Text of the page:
Is this project an undergraduate, graduate, or faculty project?

Undergraduate

individual

Poster Session; 10-minute Oral Presentation

Authors' Class Standing

Austen R Flannery, Senior

Lead Presenter's Name

Austen R Flannery

Faculty Mentor Name

Shawn Milrad

Abstract

Embry-Riddle Aeronautical University Convective-Boundary Research Engaging Educational Student Experiences 2.0 (ERAU CBREESE 2.0) was a 15-day Doppler-on-Wheels (DOW) and Mobile Mesonet educational deployment from the Center for Severe Weather Research (CSWR). Building off the success of ERAU CBREESE in May 2015, the educational deployment was designed to observe and measure sea-breeze processes and convection, with a specific focus on Central Florida sub-regions that contain multiple mesoscale breezes and boundary collisions. On 6 July 2018, the first-ever DOW-observed mesolow was recorded along the Space Coast near Titusville, Florida. The purpose of this study was to examine the ability of the High-Resolution Rapid Refresh (HRRR) model to accurately diagnose and forecast this feature. After calculating the height of the DOW beam at each elevation scan, it was noted that the mesolow was predominantly observed in the 900–600-hPa layer. The 20 UTC HRRR analysis shows that the mesolow circulation was resolved by the model as it occurred. Since the HRRR explicitly diagnoses and forecasts many variables that other models, such as the Global Forecast System (GFS), are only able to parameterize, this also yielded the opportunity to explore what mechanisms may have contributed to the initial formation of the mesolow.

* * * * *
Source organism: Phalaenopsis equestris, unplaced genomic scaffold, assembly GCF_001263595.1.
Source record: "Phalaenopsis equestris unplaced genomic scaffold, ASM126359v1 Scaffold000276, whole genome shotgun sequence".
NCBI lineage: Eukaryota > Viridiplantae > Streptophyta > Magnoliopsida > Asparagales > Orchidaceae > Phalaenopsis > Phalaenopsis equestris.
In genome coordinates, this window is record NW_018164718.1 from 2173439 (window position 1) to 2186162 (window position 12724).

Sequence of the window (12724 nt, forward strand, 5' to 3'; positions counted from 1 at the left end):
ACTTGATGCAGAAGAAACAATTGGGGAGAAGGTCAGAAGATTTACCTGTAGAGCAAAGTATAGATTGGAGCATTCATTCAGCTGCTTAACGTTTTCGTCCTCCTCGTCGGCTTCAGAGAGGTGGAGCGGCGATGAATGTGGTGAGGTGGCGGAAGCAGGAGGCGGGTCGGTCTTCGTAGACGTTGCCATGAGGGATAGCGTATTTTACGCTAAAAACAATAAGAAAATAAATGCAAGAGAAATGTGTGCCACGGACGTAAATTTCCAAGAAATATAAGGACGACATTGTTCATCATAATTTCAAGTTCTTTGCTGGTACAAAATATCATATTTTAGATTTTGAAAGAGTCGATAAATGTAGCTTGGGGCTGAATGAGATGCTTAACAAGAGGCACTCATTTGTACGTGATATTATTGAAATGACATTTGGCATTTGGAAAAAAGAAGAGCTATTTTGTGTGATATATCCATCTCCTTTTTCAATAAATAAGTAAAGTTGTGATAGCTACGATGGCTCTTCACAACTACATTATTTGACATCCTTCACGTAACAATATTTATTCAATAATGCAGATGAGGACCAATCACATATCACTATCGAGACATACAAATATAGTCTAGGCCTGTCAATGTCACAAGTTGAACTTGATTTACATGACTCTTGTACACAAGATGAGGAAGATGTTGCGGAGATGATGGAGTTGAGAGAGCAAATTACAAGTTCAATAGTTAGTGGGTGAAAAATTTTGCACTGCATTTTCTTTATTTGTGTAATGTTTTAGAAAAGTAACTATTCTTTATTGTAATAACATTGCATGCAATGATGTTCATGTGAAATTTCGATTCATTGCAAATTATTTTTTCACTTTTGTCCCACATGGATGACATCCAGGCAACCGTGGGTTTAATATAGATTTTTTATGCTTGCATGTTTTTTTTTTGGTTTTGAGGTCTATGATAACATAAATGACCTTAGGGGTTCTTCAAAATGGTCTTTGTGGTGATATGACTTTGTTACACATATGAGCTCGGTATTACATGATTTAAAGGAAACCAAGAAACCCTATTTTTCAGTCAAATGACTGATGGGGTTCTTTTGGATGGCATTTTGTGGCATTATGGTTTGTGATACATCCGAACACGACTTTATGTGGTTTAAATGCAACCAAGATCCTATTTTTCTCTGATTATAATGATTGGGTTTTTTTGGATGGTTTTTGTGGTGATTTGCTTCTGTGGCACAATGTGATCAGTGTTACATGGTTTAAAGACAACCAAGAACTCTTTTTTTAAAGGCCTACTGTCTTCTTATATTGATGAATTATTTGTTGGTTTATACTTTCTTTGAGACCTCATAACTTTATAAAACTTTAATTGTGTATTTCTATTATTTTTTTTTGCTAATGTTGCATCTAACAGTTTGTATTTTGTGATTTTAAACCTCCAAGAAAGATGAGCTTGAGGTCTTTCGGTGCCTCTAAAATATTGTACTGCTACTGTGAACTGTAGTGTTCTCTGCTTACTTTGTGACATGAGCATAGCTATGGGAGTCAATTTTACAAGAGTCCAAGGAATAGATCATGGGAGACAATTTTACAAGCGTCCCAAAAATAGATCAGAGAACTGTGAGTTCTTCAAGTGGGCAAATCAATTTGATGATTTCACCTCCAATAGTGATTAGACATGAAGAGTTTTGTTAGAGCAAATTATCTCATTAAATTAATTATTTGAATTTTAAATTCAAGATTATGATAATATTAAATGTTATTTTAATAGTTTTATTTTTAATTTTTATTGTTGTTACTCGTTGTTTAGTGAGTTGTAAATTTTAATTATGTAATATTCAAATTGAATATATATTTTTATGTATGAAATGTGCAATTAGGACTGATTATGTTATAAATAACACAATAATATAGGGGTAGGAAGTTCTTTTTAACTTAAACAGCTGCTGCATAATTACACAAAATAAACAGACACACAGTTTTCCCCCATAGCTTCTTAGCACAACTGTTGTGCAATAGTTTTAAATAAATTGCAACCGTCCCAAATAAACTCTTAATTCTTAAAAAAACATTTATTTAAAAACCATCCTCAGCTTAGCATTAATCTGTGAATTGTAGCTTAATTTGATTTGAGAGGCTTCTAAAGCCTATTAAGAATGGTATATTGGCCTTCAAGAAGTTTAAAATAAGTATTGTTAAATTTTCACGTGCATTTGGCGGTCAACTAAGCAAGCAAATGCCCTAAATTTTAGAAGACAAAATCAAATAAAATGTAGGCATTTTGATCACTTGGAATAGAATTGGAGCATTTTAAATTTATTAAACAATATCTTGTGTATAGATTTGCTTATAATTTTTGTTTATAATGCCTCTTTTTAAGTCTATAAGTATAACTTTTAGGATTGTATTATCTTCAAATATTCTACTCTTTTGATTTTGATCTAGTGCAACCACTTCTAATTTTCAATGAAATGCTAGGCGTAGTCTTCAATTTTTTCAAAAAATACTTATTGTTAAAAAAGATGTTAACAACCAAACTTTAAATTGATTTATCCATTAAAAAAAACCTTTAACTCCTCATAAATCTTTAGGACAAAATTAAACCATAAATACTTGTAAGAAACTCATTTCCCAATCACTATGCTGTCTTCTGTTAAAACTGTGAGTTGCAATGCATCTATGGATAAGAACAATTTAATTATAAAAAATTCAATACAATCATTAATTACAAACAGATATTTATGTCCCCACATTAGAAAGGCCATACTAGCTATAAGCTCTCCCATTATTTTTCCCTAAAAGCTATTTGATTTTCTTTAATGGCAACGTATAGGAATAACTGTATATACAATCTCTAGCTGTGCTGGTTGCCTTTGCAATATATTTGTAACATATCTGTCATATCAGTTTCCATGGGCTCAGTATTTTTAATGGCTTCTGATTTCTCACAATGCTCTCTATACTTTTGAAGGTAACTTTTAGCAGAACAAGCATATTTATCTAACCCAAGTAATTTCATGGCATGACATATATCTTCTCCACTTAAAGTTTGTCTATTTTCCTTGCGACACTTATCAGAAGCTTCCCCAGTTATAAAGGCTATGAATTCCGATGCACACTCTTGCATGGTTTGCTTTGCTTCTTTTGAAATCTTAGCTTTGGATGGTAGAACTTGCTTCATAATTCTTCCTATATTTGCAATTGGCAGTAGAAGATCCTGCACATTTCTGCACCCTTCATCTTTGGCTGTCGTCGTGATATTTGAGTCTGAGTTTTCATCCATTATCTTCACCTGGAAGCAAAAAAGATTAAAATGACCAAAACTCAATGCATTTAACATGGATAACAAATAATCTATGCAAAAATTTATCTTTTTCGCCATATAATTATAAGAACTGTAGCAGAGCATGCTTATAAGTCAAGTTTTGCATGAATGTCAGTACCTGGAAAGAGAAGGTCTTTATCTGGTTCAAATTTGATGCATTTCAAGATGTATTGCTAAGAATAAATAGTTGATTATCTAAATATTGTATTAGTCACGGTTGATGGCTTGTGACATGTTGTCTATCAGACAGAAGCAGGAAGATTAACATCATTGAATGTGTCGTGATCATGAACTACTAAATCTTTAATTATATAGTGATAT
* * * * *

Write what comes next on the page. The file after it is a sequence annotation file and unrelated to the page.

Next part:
Did this research project receive funding support (Spark or Ignite Grants) from the Office of Undergraduate Research?

No

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An Analysis of the First Ever DOW-Observed Mesolow

Embry-Riddle Aeronautical University Convective-Boundary Research Engaging Educational Student Experiences 2.0 (ERAU CBREESE 2.0) was a 15-day Doppler-on-Wheels (DOW) and Mobile Mesonet educational deployment from the Center for Severe Weather Research (CSWR). Building off the success of ERAU CBREESE in May 2015, the educational deployment was designed to observe and measure sea-breeze processes and convection, with a specific focus on Central Florida sub-regions that contain multiple mesoscale breezes and boundary collisions. On 6 July 2018, the first-ever DOW-observed mesolow was recorded along the Space Coast near Titusville, Florida. The purpose of this study was to examine the ability of the High-Resolution Rapid Refresh (HRRR) model to accurately diagnose and forecast this feature. After calculating the height of the DOW beam at each elevation scan, it was noted that the mesolow was predominantly observed in the 900–600-hPa layer. The 20 UTC HRRR analysis shows that the mesolow circulation was resolved by the model as it occurred. Since the HRRR explicitly diagnoses and forecasts many variables that other models, such as the Global Forecast System (GFS), are only able to parameterize, this also yielded the opportunity to explore what mechanisms may have contributed to the initial formation of the mesolow.

 

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